weekend watchlist: a timely remedy for collective cultural amnesia
First published May 7, 2022 on Substack and Patreon.
Don’t spend hours scrolling through the menus of Netflix, Amazon Prime, and other movie services. I tell you the best new movies and hidden gems to stream.
Movies included here may be available on services other than those mentioned, and in other regions as well. JustWatch and Reelgood are great for finding which movies are on which streamers; you can customize each site to show you only the services you have access to.
When you rent or buy a movie through the Amazon and Apple links here, I get a small affiliate commission that helps support my work. Please use them if you can! (Affiliate fees do not increase your costs.)
on both sides of the pond
It’s not often that collective cultural amnesia is a good thing, and it’s certainly not now that it seems reproductive rights in the United States are in danger of an immediate rollback. (This is something that should concern those in the UK as well.) Anyone under 60 in the US will have no memory of what it meant to need an abortion before it was legal. to have one. Films such as the heartbreaking and incredibly timely new drama Eventabout a young woman in early 1960s France seeking illegal dismissal and now in cinemas on both sides of the Atlantic, can serve as a reminder of the terror and dangers of the time.
Another cinematic reminder of how women and other pregnant women were doing before Roe v Ward can be found in the 2018 low-budget independent film Ask for Jeanne, a direct and lucid dramatization of the work of the underground Jane Collective in late 60s/early 70s Chicago. The brave women in the group organized to ensure that women who needed abortions could get them safely and clandestinely. The bravery of women seeking abortion themselves, who risked their freedom, their health and even their lives to ensure a better future for themselves and, in some cases, for the child they already had, is also obvious here. There is a compassion for women here and an understanding of the difficult choices women make that is often lacking in pop culture and mainstream discourse. And it is a compassion that is again urgently needed.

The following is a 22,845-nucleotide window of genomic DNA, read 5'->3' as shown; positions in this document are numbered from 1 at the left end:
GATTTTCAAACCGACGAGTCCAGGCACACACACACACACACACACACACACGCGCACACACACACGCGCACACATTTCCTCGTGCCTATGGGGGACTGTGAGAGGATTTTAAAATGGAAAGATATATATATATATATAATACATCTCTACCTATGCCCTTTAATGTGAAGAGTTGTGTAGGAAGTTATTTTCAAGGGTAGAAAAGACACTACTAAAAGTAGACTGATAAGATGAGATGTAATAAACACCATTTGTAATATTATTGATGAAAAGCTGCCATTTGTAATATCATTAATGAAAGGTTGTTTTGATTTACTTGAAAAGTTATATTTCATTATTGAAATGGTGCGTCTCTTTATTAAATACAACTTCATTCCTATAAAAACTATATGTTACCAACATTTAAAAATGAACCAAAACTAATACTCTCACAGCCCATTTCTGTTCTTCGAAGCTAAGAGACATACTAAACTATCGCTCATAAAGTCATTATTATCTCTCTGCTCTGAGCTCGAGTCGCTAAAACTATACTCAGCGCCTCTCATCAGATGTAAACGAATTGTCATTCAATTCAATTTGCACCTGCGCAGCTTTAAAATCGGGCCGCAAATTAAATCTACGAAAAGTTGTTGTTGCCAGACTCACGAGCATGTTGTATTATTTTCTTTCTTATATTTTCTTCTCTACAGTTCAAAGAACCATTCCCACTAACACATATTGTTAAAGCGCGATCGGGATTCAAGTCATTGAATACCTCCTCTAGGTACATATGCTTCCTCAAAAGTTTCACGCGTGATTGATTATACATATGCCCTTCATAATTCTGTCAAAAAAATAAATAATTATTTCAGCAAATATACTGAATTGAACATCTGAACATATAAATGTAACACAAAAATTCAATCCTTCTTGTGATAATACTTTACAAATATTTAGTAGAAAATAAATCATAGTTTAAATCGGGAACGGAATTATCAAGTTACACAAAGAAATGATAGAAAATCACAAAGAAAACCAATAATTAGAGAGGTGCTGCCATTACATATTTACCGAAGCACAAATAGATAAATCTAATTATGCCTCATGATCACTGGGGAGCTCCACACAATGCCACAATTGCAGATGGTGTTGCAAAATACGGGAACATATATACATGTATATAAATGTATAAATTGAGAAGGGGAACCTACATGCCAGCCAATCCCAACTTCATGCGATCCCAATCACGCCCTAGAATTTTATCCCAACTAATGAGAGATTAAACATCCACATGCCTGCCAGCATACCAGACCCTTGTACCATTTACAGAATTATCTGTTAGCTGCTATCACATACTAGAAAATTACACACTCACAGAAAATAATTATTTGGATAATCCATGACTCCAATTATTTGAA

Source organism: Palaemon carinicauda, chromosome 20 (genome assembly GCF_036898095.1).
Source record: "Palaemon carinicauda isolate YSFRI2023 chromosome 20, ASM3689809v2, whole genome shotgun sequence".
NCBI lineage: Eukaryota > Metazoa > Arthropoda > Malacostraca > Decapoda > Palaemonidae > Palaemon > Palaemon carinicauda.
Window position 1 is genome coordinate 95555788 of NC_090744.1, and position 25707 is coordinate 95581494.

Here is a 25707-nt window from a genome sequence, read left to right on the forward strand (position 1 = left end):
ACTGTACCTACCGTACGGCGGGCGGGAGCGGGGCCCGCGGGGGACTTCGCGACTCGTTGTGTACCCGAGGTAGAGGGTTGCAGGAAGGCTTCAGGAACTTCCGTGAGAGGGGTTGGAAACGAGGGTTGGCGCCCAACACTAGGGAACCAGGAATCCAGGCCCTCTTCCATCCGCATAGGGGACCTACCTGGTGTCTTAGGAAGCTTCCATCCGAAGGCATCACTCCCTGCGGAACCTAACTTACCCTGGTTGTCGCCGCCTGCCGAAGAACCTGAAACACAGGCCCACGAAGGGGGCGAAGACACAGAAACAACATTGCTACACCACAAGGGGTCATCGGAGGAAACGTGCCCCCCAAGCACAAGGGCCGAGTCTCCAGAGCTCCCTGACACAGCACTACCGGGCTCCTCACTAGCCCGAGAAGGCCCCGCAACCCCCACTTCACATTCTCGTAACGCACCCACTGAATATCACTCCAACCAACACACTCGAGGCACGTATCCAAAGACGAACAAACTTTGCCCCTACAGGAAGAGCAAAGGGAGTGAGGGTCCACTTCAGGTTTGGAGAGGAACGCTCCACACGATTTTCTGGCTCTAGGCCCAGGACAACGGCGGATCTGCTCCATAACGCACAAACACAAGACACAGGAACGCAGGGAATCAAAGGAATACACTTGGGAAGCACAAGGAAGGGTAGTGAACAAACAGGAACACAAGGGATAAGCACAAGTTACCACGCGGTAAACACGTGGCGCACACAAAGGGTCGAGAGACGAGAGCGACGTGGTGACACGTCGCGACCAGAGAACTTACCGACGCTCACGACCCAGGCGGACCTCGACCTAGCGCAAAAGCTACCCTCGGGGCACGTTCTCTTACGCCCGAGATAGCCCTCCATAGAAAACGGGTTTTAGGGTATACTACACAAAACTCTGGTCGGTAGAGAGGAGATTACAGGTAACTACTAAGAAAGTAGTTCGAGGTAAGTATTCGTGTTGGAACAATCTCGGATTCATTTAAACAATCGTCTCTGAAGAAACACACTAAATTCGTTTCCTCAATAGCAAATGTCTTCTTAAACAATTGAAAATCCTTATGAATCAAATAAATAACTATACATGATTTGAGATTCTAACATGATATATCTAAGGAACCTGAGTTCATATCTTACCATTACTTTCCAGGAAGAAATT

(Also be on the lookout for new documentaries The Janescoming in June on HBO in the US, and most likely also on a UK streaming service soon.)
United States: available to rent or buy on Amazon Prime
UK: Available to rent or buy on Amazon Prime and Apple TV
last chance on netflix
2016 eye in the sky is a incredibly important and provocative dramatic thriller about drone warfare, and every element is intellectually, philosophically and viscerally engrossing. A military procedural that takes place in near real time, it’s people – the formidable cast includes Helen Mirren and Alan Rickman (in his final screen appearance) – sitting around staring at computer screens, debating and arguing on what they see and how they should react to it. This war is fought from a conference table in a cozy office building or in front of a platform that looks like an elaborate video game. It is a film as entertaining on the level of escape as it is irrefutably engaging on an essential level for the active citizens of our political environment. (Read my review.)
streaming on Netflix until May 12; also available to rent or buy on Amazon Prime and Apple TV
last chance on prime
A happy spin on the heist movie, 2008 bank work exists in the delightful space between a limited set of real facts and the conspiracy theories that have popped up to fill in the blanks. In September 1971, British newspapers were full of reports of the brazen theft of a safe deposit box from a London bank… and a few days later the story disappeared from the newspapers. Just disappeared, like it never existed. Rumors swirled about what might have been stolen from these boxes, prompting the government to cancel the story. What this movie suggests is a damn good guess, and it’s ridiculously fun to see how it pulls it off. (Read my review.)
streaming on Amazon Prime, free for members, until the end of May; also streaming on Hulu, and available to rent or buy on Prime and Apple TV
new on premium
Dip your toe into the concept of the multiverse – the endless multitude of alternate realities where things are just a little different from ours – with Spider-Man: Into the Spider-Verse. Winner of the 2018 Oscar for Best Animated Feature, this is an utterly charming adventure starring Spider-Man in the form of Brooklyn teenager Miles Morales as he meets Spider-Man as the form of Peter Parker of Queens, among others. You don’t need to know anything about the comic books or the sci-fi ideas this fresh and fun movie plays with: it’ll give you clues, quickly and sneakily and without stopping the plot to the beat. frantic. Visual styles collide here like universes collide: in a way that is both dangerous and synergistic, complementary but conflicting. If animated movies seem to have forgotten how visually adventurous they can be, spider worms is a huge honk of an encore (Read my review.)
streaming on Amazon Prime, free for members; also available to rent or buy on Prime and Apple TV
Netflix Hidden Gem
If the Downton Abbey film currently in theaters it’s a little too… nice for your taste, reconnect with the 2001s Gosford Park, the sublime black comedy that Julian Fellowes wrote before creating the much smoother saga of the Earl of Grantham and his family. It’s upstairs/
streaming on Netflix; also available to rent or buy on Amazon Prime (free for members) and Apple TV